AYES vote in Ireland's referendum on 12 June will almost certainly see the Lisbon treaty becoming law in 2009. Despite Gordon Brown's assertions, this treaty is little altered from the 2004 constitutional treaty, heralding important changes in the way the European Union is run and the policies over which it has competence.
While it is lamentable that Mr Brown has denied the public any genuine opportunity systematically to debate the provisions of the Lisbon treaty, the time is right to think afresh about how we in Scotland engage in EU-level policy discussions. Currently, what passes for public involvement on the EU is instead little more than assertion and counter-assertion from Eurosceptic and Europhile extremists alike – one decrying the EU and its policies in all their manifestations, the other uncritically endorsing every move towards "more" Europe.
The time has come for Scots to have an opportunity to participate in discussions on EU policies and treaty reforms that are rooted in facts, rather than half-truths, spin and outright lies.
One way to address this is to establish in Scotland a consultative "National Forum on Europe" that would provide a non-partisan focus for a new and informed debate over EU matters that have a major impact on the lives of Scots. Not only would this enhance Scotland's voice in Europe, it would also go far to reverse the sense of detachment that most Scots feel towards the EU.
The EU is part of our domestic governance, and creating a national forum would give the people of Scotland a greater stake in that governance.
Such a forum would provide an opportunity for all those with a professional or political interest or expertise in EU matters to engage with the public and other stakeholders on questions relating to prospective EU policy, including treaty reform. By reconnecting the public with EU issues in this way, the power of narrow-interest groups and lobbyists would be diminished. Most importantly, a national forum on Europe would empower the Scottish public to decide for themselves the pros and cons of prospective EU policies, and ultimately what type of EU they want.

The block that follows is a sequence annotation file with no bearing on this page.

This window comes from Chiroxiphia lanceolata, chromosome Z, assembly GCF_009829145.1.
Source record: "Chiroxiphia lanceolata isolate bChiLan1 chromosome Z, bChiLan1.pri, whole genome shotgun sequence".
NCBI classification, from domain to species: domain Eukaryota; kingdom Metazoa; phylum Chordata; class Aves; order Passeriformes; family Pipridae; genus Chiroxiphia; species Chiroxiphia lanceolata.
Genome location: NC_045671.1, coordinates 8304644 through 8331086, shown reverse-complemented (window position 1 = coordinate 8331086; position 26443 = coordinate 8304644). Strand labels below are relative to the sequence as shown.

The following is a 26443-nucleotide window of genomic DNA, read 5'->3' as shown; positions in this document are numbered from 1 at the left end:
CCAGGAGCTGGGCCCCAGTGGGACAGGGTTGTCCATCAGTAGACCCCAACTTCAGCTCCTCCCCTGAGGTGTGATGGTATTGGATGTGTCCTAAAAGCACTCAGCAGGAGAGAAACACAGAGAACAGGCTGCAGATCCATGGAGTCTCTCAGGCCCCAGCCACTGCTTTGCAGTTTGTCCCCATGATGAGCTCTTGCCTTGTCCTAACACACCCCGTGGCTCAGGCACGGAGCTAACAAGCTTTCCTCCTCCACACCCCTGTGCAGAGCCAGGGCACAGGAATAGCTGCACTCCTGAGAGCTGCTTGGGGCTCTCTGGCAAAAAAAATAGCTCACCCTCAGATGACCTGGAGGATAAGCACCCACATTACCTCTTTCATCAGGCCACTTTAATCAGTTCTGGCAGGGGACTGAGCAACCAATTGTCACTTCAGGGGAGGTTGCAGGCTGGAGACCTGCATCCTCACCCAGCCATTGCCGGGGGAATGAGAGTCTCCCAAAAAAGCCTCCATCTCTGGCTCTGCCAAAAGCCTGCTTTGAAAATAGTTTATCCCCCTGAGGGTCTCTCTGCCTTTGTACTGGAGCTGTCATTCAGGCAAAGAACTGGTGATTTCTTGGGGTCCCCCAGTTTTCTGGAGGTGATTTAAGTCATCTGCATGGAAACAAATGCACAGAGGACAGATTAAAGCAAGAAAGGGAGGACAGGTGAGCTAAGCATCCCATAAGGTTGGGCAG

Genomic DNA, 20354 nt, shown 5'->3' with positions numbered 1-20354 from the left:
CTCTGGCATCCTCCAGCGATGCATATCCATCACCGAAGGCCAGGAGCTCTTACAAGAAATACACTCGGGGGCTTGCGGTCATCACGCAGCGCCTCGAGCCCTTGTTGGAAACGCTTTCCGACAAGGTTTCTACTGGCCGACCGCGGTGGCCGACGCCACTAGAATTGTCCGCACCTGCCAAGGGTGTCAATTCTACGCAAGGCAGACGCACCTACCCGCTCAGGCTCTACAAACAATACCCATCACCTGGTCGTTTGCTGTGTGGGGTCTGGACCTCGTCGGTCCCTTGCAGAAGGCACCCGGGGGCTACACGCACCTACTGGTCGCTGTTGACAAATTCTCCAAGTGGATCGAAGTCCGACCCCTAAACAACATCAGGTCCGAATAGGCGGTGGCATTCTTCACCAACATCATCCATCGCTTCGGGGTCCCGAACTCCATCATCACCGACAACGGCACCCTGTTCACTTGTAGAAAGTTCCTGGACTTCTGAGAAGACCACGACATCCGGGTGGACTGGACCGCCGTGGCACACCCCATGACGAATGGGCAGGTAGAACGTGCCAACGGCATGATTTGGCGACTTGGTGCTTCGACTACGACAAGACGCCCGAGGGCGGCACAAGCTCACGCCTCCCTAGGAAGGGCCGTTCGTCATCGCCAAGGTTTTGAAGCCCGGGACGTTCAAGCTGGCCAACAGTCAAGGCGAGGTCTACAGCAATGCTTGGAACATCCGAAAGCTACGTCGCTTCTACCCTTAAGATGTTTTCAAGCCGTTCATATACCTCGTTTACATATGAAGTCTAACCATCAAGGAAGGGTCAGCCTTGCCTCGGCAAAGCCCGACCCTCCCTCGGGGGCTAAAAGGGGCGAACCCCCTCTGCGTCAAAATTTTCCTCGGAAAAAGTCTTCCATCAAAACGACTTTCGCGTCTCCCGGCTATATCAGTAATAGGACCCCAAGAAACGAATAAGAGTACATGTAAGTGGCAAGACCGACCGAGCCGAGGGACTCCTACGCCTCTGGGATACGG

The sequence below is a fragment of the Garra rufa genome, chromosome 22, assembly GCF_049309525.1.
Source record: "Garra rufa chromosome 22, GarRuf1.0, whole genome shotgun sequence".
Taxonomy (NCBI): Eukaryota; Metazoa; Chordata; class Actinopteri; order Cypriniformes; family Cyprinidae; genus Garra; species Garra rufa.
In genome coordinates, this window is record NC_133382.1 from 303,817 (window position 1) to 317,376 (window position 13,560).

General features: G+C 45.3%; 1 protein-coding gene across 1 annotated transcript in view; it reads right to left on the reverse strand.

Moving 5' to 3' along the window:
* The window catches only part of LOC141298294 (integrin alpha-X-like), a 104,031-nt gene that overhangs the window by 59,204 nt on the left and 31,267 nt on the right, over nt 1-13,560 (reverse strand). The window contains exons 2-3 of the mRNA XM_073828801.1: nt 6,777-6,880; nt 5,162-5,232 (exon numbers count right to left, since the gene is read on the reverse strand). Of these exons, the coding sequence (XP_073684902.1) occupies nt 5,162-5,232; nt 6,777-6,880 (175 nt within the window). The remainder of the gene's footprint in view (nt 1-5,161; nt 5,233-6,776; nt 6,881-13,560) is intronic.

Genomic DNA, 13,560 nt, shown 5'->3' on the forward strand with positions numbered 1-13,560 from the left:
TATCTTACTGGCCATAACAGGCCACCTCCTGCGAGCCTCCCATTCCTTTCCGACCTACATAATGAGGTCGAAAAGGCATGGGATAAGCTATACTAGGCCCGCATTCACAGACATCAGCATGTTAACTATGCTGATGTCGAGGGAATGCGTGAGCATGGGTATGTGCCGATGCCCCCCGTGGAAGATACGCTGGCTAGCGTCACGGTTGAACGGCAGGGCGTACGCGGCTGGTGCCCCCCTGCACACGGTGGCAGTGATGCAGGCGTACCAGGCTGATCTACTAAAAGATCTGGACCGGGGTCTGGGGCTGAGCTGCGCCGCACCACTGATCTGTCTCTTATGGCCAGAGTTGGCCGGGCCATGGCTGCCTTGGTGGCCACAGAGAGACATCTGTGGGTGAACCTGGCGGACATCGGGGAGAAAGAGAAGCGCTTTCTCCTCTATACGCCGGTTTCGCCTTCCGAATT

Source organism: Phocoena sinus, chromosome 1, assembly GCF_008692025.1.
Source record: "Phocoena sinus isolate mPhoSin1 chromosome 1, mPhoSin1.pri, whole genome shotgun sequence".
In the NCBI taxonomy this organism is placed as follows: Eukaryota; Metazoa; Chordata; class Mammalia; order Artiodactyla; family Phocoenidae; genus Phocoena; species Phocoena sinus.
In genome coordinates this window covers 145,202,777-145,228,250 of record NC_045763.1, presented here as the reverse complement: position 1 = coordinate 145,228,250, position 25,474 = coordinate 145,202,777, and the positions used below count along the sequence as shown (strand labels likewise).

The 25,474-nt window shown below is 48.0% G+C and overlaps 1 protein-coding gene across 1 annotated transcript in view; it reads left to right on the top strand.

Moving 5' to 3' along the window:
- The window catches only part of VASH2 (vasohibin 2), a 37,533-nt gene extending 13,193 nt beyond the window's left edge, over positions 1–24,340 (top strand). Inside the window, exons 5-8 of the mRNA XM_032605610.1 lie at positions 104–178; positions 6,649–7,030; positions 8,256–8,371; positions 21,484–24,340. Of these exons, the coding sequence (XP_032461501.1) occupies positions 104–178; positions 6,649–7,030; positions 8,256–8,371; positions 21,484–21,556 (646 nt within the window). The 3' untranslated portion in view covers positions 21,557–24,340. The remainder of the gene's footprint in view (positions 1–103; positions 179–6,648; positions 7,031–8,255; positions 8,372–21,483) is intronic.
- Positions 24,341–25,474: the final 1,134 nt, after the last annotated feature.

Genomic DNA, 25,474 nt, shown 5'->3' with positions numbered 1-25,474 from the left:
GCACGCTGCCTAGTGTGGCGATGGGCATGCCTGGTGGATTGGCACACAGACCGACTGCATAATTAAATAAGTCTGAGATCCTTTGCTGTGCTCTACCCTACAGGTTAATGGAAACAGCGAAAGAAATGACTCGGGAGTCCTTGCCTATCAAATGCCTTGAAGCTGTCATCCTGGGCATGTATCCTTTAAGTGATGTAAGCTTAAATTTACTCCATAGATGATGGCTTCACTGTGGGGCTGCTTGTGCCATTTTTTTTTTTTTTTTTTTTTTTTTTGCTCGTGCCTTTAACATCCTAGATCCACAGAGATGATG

Ireland established such a forum in 2001 following the rejection of the Nice Treaty in a referendum, and it is widely recognised as having raised public awareness and understanding of EU issues.
Similarly, Norway established its own forum in 2006; it is not an EU member state but an EU neighbour profoundly affected by EU policies. A Scottish forum could operate in a number of formats and convene in different places, depending on the issue under discussion.
With a new and far-reaching policy-reform agenda unfolding in Brussels in which Scotland has a direct and distinctive interest (eg, energy, climate change, justice and home affairs, and cohesion policy), we need to think imaginatively about how to reconnect the people of Scotland with EU processes and policies. Creating a national forum is the best way of achieving this.
• Dr Aileen McLeod writes in a personal capacity.